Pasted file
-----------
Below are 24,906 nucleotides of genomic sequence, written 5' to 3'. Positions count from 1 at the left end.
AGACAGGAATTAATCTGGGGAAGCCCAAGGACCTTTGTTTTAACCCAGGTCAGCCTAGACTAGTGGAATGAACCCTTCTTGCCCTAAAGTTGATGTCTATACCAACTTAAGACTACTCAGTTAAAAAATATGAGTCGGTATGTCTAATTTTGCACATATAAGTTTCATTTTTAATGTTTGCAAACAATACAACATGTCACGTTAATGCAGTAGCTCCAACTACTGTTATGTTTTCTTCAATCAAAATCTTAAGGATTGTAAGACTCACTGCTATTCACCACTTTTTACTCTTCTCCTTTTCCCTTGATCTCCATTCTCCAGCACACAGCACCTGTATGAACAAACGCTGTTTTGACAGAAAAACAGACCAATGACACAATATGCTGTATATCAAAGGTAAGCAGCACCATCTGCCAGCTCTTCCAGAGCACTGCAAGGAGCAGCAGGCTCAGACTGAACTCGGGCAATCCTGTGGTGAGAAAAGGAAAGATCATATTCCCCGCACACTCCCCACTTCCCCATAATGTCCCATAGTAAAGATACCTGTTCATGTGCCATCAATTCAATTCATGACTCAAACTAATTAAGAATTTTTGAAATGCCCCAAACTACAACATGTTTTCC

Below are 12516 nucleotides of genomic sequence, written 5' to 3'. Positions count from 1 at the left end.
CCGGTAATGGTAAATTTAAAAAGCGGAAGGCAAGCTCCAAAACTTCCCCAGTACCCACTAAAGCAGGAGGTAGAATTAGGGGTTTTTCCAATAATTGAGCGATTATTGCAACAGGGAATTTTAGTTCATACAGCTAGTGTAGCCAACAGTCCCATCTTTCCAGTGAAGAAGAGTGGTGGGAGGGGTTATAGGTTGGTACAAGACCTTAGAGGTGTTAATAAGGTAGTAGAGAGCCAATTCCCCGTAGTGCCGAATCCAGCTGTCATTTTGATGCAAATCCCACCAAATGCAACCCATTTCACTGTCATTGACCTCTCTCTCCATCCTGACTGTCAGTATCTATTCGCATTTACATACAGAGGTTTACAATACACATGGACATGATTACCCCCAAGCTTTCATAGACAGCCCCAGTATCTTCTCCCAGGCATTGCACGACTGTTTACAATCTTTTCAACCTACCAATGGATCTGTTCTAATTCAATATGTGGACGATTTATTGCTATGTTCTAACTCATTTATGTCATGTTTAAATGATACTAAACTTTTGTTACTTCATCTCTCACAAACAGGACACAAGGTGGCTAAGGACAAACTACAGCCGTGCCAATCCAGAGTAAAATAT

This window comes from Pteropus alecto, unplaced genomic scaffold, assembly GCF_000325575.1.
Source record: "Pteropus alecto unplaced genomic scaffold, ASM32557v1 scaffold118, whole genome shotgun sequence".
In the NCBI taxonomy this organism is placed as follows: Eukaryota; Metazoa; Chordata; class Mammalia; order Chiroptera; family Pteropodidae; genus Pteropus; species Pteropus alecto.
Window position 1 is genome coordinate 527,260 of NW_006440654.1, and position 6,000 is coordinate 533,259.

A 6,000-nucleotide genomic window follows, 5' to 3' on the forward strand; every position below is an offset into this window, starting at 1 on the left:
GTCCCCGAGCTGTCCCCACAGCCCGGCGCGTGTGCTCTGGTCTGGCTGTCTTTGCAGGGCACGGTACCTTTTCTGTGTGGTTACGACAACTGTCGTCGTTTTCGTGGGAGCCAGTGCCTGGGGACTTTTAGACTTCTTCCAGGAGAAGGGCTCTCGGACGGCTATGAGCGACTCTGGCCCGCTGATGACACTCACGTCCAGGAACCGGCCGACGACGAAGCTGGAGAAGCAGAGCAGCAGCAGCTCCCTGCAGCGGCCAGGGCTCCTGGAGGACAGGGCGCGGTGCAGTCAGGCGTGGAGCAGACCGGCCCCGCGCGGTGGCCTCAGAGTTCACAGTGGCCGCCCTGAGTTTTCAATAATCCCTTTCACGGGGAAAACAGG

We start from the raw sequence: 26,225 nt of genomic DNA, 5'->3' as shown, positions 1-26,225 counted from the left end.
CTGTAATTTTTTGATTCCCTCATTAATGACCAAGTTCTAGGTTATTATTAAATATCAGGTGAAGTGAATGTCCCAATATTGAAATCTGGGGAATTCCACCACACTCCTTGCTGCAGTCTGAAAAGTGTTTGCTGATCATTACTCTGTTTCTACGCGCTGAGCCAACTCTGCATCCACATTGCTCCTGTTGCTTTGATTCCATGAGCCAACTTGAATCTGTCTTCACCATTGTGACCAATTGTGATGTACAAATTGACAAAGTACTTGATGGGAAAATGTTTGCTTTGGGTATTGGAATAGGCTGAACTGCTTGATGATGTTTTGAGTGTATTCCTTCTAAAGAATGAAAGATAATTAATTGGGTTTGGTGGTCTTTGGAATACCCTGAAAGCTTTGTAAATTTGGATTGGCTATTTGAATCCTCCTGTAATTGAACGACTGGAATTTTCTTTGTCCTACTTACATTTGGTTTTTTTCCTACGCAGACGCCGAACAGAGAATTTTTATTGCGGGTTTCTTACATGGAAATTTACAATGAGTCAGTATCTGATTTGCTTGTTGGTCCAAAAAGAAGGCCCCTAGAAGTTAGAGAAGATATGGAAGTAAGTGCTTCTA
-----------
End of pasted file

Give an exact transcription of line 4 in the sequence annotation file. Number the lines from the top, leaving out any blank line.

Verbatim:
CCGGTAATGGTAAATTTAAAAAGCGGAAGGCAAGCTCCAAAACTTCCCCAGTACCCACTAAAGCAGGAGGTAGAATTAGGGGTTTTTCCAATAATTGAGCGATTATTGCAACAGGGAATTTTAGTTCATACAGCTAGTGTAGCCAACAGTCCCATCTTTCCAGTGAAGAAGAGTGGTGGGAGGGGTTATAGGTTGGTACAAGACCTTAGAGGTGTTAATAAGGTAGTAGAGAGCCAATTCCCCGTAGTGCCGAATCCAGCTGTCATTTTGATGCAAATCCCACCAAATGCAACCCATTTCACTGTCATTGACCTCTCTCTCCATCCTGACTGTCAGTATCTATTCGCATTTACATACAGAGGTTTACAATACACATGGACATGATTACCCCCAAGCTTTCATAGACAGCCCCAGTATCTTCTCCCAGGCATTGCACGACTGTTTACAATCTTTTCAACCTACCAATGGATCTGTTCTAATTCAATATGTGGACGATTTATTGCTATGTTCTAACTCATTTATGTCATGTTTAAATGATACTAAACTTTTGTTACTTCATCTCTCACAAACAGGACACAAGGTGGCTAAGGACAAACTACAGCCGTGCCAATCCAGAGTAAAATAT